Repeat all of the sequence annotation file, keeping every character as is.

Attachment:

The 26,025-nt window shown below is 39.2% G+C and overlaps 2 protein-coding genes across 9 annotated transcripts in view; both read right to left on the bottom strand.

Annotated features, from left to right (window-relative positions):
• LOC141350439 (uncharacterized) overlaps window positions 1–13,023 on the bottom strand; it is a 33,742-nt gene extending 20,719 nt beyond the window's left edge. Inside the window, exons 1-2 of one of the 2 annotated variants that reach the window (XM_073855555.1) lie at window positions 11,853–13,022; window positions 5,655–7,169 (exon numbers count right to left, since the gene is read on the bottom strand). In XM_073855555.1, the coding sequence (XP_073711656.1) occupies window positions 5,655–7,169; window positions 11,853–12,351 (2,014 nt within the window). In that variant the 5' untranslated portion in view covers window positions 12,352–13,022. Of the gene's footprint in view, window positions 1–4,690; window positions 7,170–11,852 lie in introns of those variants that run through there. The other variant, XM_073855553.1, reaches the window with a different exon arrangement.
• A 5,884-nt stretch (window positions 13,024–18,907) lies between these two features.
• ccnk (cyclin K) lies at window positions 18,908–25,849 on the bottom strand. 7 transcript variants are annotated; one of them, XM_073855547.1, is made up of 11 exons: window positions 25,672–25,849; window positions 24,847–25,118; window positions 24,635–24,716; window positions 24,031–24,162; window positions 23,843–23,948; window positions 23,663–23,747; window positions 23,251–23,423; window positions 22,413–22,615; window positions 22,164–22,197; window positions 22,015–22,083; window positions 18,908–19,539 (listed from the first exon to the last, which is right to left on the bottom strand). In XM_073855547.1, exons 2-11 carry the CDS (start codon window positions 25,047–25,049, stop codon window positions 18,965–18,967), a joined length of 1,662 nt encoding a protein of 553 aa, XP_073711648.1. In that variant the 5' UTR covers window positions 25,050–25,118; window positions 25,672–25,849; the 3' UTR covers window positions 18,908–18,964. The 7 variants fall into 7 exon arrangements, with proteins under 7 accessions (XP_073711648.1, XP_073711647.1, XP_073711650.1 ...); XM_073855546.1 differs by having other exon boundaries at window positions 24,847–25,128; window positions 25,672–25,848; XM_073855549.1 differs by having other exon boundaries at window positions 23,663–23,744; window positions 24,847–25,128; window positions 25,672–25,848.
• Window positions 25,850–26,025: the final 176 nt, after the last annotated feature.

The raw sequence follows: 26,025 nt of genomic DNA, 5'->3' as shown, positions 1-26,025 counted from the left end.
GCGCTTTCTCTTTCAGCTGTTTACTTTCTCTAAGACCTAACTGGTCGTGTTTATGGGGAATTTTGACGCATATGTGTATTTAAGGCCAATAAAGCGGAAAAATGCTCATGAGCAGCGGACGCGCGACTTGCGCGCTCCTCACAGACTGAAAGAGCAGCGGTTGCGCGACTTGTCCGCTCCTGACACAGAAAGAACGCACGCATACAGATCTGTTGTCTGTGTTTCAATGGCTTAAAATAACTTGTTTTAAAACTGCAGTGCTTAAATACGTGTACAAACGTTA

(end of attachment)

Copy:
The 26,025-nt window shown below is 39.2% G+C and overlaps 2 protein-coding genes across 9 annotated transcripts in view; both read right to left on the bottom strand.

Annotated features, from left to right (window-relative positions):
• LOC141350439 (uncharacterized) overlaps window positions 1–13,023 on the bottom strand; it is a 33,742-nt gene extending 20,719 nt beyond the window's left edge. Inside the window, exons 1-2 of one of the 2 annotated variants that reach the window (XM_073855555.1) lie at window positions 11,853–13,022; window positions 5,655–7,169 (exon numbers count right to left, since the gene is read on the bottom strand). In XM_073855555.1, the coding sequence (XP_073711656.1) occupies window positions 5,655–7,169; window positions 11,853–12,351 (2,014 nt within the window). In that variant the 5' untranslated portion in view covers window positions 12,352–13,022. Of the gene's footprint in view, window positions 1–4,690; window positions 7,170–11,852 lie in introns of those variants that run through there. The other variant, XM_073855553.1, reaches the window with a different exon arrangement.
• A 5,884-nt stretch (window positions 13,024–18,907) lies between these two features.
• ccnk (cyclin K) lies at window positions 18,908–25,849 on the bottom strand. 7 transcript variants are annotated; one of them, XM_073855547.1, is made up of 11 exons: window positions 25,672–25,849; window positions 24,847–25,118; window positions 24,635–24,716; window positions 24,031–24,162; window positions 23,843–23,948; window positions 23,663–23,747; window positions 23,251–23,423; window positions 22,413–22,615; window positions 22,164–22,197; window positions 22,015–22,083; window positions 18,908–19,539 (listed from the first exon to the last, which is right to left on the bottom strand). In XM_073855547.1, exons 2-11 carry the CDS (start codon window positions 25,047–25,049, stop codon window positions 18,965–18,967), a joined length of 1,662 nt encoding a protein of 553 aa, XP_073711648.1. In that variant the 5' UTR covers window positions 25,050–25,118; window positions 25,672–25,849; the 3' UTR covers window positions 18,908–18,964. The 7 variants fall into 7 exon arrangements, with proteins under 7 accessions (XP_073711648.1, XP_073711647.1, XP_073711650.1 ...); XM_073855546.1 differs by having other exon boundaries at window positions 24,847–25,128; window positions 25,672–25,848; XM_073855549.1 differs by having other exon boundaries at window positions 23,663–23,744; window positions 24,847–25,128; window positions 25,672–25,848.
• Window positions 25,850–26,025: the final 176 nt, after the last annotated feature.

The raw sequence follows: 26,025 nt of genomic DNA, 5'->3' as shown, positions 1-26,025 counted from the left end.
GCGCTTTCTCTTTCAGCTGTTTACTTTCTCTAAGACCTAACTGGTCGTGTTTATGGGGAATTTTGACGCATATGTGTATTTAAGGCCAATAAAGCGGAAAAATGCTCATGAGCAGCGGACGCGCGACTTGCGCGCTCCTCACAGACTGAAAGAGCAGCGGTTGCGCGACTTGTCCGCTCCTGACACAGAAAGAACGCACGCATACAGATCTGTTGTCTGTGTTTCAATGGCTTAAAATAACTTGTTTTAAAACTGCAGTGCTTAAATACGTGTACAAACGTTA